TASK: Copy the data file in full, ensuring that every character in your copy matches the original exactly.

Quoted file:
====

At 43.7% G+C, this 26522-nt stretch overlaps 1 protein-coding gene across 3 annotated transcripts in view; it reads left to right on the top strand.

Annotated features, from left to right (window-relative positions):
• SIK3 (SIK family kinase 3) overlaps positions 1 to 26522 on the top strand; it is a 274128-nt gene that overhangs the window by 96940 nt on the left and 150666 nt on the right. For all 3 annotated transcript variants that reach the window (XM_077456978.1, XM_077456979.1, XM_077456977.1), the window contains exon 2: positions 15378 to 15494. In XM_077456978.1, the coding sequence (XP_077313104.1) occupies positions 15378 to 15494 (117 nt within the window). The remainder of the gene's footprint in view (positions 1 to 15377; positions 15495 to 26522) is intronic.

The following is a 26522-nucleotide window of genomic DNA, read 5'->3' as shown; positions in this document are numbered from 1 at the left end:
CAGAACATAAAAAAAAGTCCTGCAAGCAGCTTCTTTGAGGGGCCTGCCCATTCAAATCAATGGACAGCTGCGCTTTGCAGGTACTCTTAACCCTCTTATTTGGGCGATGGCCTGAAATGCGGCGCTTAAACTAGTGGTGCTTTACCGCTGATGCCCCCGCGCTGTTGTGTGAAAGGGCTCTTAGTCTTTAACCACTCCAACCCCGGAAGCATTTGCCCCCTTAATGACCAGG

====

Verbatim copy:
At 43.7% G+C, this 26522-nt stretch overlaps 1 protein-coding gene across 3 annotated transcripts in view; it reads left to right on the top strand.

Annotated features, from left to right (window-relative positions):
• SIK3 (SIK family kinase 3) overlaps positions 1 to 26522 on the top strand; it is a 274128-nt gene that overhangs the window by 96940 nt on the left and 150666 nt on the right. For all 3 annotated transcript variants that reach the window (XM_077456978.1, XM_077456979.1, XM_077456977.1), the window contains exon 2: positions 15378 to 15494. In XM_077456978.1, the coding sequence (XP_077313104.1) occupies positions 15378 to 15494 (117 nt within the window). The remainder of the gene's footprint in view (positions 1 to 15377; positions 15495 to 26522) is intronic.

The following is a 26522-nucleotide window of genomic DNA, read 5'->3' as shown; positions in this document are numbered from 1 at the left end:
CAGAACATAAAAAAAAGTCCTGCAAGCAGCTTCTTTGAGGGGCCTGCCCATTCAAATCAATGGACAGCTGCGCTTTGCAGGTACTCTTAACCCTCTTATTTGGGCGATGGCCTGAAATGCGGCGCTTAAACTAGTGGTGCTTTACCGCTGATGCCCCCGCGCTGTTGTGTGAAAGGGCTCTTAGTCTTTAACCACTCCAACCCCGGAAGCATTTGCCCCCTTAATGACCAGG